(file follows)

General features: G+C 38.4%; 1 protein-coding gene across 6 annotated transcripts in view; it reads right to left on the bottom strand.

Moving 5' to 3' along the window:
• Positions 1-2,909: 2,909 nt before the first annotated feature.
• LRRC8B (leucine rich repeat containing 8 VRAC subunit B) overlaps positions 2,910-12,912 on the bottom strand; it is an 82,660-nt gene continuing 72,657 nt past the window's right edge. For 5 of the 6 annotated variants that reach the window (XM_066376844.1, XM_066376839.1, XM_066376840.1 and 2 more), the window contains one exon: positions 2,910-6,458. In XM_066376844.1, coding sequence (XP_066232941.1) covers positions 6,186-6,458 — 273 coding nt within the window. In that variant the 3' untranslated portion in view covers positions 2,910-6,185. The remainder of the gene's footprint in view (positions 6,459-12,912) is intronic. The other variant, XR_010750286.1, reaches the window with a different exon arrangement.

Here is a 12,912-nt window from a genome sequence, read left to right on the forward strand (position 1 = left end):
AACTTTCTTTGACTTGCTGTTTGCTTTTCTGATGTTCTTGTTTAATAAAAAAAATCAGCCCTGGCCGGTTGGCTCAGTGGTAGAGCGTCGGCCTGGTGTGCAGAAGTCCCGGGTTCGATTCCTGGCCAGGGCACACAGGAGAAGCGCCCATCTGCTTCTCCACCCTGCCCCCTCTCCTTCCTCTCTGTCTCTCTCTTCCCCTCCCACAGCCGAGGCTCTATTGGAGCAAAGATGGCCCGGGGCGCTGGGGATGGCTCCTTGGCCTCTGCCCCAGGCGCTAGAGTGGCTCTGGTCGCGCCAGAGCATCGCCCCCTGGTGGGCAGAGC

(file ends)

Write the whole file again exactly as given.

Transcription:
General features: G+C 38.4%; 1 protein-coding gene across 6 annotated transcripts in view; it reads right to left on the bottom strand.

Moving 5' to 3' along the window:
• Positions 1-2,909: 2,909 nt before the first annotated feature.
• LRRC8B (leucine rich repeat containing 8 VRAC subunit B) overlaps positions 2,910-12,912 on the bottom strand; it is an 82,660-nt gene continuing 72,657 nt past the window's right edge. For 5 of the 6 annotated variants that reach the window (XM_066376844.1, XM_066376839.1, XM_066376840.1 and 2 more), the window contains one exon: positions 2,910-6,458. In XM_066376844.1, coding sequence (XP_066232941.1) covers positions 6,186-6,458 — 273 coding nt within the window. In that variant the 3' untranslated portion in view covers positions 2,910-6,185. The remainder of the gene's footprint in view (positions 6,459-12,912) is intronic. The other variant, XR_010750286.1, reaches the window with a different exon arrangement.

Here is a 12,912-nt window from a genome sequence, read left to right on the forward strand (position 1 = left end):
AACTTTCTTTGACTTGCTGTTTGCTTTTCTGATGTTCTTGTTTAATAAAAAAAATCAGCCCTGGCCGGTTGGCTCAGTGGTAGAGCGTCGGCCTGGTGTGCAGAAGTCCCGGGTTCGATTCCTGGCCAGGGCACACAGGAGAAGCGCCCATCTGCTTCTCCACCCTGCCCCCTCTCCTTCCTCTCTGTCTCTCTCTTCCCCTCCCACAGCCGAGGCTCTATTGGAGCAAAGATGGCCCGGGGCGCTGGGGATGGCTCCTTGGCCTCTGCCCCAGGCGCTAGAGTGGCTCTGGTCGCGCCAGAGCATCGCCCCCTGGTGGGCAGAGC